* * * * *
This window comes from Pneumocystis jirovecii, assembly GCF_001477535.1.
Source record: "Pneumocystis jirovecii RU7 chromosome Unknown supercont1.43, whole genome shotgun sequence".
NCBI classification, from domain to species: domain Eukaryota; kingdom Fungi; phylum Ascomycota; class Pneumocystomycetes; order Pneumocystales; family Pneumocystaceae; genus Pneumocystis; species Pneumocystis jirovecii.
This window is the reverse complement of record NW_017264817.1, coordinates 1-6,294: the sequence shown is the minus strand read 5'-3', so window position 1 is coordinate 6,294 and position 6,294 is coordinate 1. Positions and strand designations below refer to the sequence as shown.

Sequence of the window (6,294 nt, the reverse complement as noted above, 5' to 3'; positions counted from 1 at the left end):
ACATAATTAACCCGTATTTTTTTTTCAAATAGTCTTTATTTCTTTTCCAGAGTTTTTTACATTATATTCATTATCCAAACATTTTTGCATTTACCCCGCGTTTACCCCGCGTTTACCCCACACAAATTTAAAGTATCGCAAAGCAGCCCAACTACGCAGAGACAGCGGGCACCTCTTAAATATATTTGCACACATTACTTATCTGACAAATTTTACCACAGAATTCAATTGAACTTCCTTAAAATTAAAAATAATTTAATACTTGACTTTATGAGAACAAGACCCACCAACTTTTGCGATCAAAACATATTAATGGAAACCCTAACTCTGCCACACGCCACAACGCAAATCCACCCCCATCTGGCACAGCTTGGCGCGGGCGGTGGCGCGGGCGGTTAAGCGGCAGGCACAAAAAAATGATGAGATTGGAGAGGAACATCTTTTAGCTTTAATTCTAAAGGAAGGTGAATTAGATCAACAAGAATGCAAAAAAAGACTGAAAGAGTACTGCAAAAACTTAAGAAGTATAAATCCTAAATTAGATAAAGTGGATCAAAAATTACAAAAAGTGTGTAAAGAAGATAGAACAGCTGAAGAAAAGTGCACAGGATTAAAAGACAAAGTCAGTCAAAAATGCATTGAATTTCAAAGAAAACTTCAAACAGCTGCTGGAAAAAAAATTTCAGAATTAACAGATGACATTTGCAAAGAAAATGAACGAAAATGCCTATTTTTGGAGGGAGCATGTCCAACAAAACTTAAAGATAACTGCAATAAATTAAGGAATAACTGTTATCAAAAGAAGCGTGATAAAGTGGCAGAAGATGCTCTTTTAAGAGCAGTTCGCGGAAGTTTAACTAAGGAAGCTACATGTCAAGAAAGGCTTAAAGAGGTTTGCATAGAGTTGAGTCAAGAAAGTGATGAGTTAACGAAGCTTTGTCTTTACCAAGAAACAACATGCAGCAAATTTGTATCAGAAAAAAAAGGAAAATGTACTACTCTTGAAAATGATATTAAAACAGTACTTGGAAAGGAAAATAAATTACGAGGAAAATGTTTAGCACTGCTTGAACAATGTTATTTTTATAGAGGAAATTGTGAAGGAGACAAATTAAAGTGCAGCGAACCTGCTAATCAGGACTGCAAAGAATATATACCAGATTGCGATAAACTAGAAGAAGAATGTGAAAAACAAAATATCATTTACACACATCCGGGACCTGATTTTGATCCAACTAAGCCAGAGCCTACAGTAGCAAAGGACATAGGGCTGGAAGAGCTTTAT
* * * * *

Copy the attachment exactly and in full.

This window comes from Pneumocystis jirovecii, assembly GCF_001477535.1.
Source record: "Pneumocystis jirovecii RU7 chromosome Unknown supercont1.43, whole genome shotgun sequence".
NCBI classification, from domain to species: domain Eukaryota; kingdom Fungi; phylum Ascomycota; class Pneumocystomycetes; order Pneumocystales; family Pneumocystaceae; genus Pneumocystis; species Pneumocystis jirovecii.
This window is the reverse complement of record NW_017264817.1, coordinates 1-6,294: the sequence shown is the minus strand read 5'-3', so window position 1 is coordinate 6,294 and position 6,294 is coordinate 1. Positions and strand designations below refer to the sequence as shown.

Sequence of the window (6,294 nt, the reverse complement as noted above, 5' to 3'; positions counted from 1 at the left end):
ACATAATTAACCCGTATTTTTTTTTCAAATAGTCTTTATTTCTTTTCCAGAGTTTTTTACATTATATTCATTATCCAAACATTTTTGCATTTACCCCGCGTTTACCCCGCGTTTACCCCACACAAATTTAAAGTATCGCAAAGCAGCCCAACTACGCAGAGACAGCGGGCACCTCTTAAATATATTTGCACACATTACTTATCTGACAAATTTTACCACAGAATTCAATTGAACTTCCTTAAAATTAAAAATAATTTAATACTTGACTTTATGAGAACAAGACCCACCAACTTTTGCGATCAAAACATATTAATGGAAACCCTAACTCTGCCACACGCCACAACGCAAATCCACCCCCATCTGGCACAGCTTGGCGCGGGCGGTGGCGCGGGCGGTTAAGCGGCAGGCACAAAAAAATGATGAGATTGGAGAGGAACATCTTTTAGCTTTAATTCTAAAGGAAGGTGAATTAGATCAACAAGAATGCAAAAAAAGACTGAAAGAGTACTGCAAAAACTTAAGAAGTATAAATCCTAAATTAGATAAAGTGGATCAAAAATTACAAAAAGTGTGTAAAGAAGATAGAACAGCTGAAGAAAAGTGCACAGGATTAAAAGACAAAGTCAGTCAAAAATGCATTGAATTTCAAAGAAAACTTCAAACAGCTGCTGGAAAAAAAATTTCAGAATTAACAGATGACATTTGCAAAGAAAATGAACGAAAATGCCTATTTTTGGAGGGAGCATGTCCAACAAAACTTAAAGATAACTGCAATAAATTAAGGAATAACTGTTATCAAAAGAAGCGTGATAAAGTGGCAGAAGATGCTCTTTTAAGAGCAGTTCGCGGAAGTTTAACTAAGGAAGCTACATGTCAAGAAAGGCTTAAAGAGGTTTGCATAGAGTTGAGTCAAGAAAGTGATGAGTTAACGAAGCTTTGTCTTTACCAAGAAACAACATGCAGCAAATTTGTATCAGAAAAAAAAGGAAAATGTACTACTCTTGAAAATGATATTAAAACAGTACTTGGAAAGGAAAATAAATTACGAGGAAAATGTTTAGCACTGCTTGAACAATGTTATTTTTATAGAGGAAATTGTGAAGGAGACAAATTAAAGTGCAGCGAACCTGCTAATCAGGACTGCAAAGAATATATACCAGATTGCGATAAACTAGAAGAAGAATGTGAAAAACAAAATATCATTTACACACATCCGGGACCTGATTTTGATCCAACTAAGCCAGAGCCTACAGTAGCAAAGGACATAGGGCTGGAAGAGCTTTAT